Jumpstart designing your user experiences. Involve front and backstage contributors in the design of touch-points between the user and the experience.
What is the experience map?
If you’re familiar with journey mapping, you know that it examines your customer’s interactions with a certain product or use case. But what if you need to look at the larger picture? That’s where an experience map comes into play. Unlike journey maps, experience maps look at all the different touchpoints a customer may have throughout their entire experience with your brand.
The experience map template is an ideal framework for designing a future experience for a particular user group. For whatever user experience you want to improve, map the different touchpoints, the user’s reactions at each point, and any other involved contributors. Then, follow the basic components of an experience—anticipation, participation, and reflection—to solve user needs.
Benefits of using the experience map template to understand users
The experience map template is useful to:
- Visually represent the touchpoints of an experience so you can better tailor the experience to the needs of your target audience.
- Breathe intentionality into any and every experience you design.
- Identify and predict possible customer reactions and plan to proactively address or respond accordingly.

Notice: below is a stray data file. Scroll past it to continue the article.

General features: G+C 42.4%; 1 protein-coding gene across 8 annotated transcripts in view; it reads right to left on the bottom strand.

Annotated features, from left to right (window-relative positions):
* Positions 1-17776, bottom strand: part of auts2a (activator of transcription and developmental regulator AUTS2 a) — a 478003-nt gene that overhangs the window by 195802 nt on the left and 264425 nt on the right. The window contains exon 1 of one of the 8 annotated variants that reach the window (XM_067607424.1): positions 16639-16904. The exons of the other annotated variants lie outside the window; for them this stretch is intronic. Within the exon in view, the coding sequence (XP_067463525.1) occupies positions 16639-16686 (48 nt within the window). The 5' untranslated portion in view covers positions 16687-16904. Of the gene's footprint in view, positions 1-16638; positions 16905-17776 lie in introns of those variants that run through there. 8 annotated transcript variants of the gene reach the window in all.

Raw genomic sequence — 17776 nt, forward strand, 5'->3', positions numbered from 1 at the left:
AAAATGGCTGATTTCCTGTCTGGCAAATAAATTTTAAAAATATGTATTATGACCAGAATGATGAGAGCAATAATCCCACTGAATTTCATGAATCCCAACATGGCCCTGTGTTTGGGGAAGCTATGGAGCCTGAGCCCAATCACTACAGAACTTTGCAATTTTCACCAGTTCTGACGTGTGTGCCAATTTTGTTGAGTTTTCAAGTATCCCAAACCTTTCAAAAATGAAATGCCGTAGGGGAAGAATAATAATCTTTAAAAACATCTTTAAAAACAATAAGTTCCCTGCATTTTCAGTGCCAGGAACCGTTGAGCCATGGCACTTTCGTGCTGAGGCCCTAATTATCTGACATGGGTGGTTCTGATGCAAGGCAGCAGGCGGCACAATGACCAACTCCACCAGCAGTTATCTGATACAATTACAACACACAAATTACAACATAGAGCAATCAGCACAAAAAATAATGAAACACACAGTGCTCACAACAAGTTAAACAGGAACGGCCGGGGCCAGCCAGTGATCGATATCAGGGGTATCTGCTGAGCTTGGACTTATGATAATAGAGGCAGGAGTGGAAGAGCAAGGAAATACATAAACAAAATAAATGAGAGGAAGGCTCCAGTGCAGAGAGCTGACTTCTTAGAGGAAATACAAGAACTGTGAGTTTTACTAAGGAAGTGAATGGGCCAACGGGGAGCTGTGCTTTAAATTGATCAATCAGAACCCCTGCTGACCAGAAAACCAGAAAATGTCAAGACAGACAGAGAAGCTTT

- Identify who and what is needed to make each touchpoint a reality.
- Encourage collaboration with team members and allow activities to be completed remotely with collaboration features such as commenting, emoji reactions, and chat.
How to use the experience map template in Lucidspark
You can fill out the experience map individually or share with your team and stakeholders for a collaborative session. Simply follow these steps:
- First, name the experience and identify the specific end user or participants.
- Next, determine the chronological progression of the experience by dividing it into touchpoints. A touchpoint is each instance that the participant interacts with designed experience elements.
- Identify possible participant reactions for each respective touchpoint.
- Plan which frontstage contributors are necessary for each touchpoint to happen. Frontstage contributors are the people and/or things that interact with or are seen by the participant.
- Then, plan which backstage contributors are necessary for each touchpoint to happen. Backstage contributors are the people and/or things that remain unseen by the participant.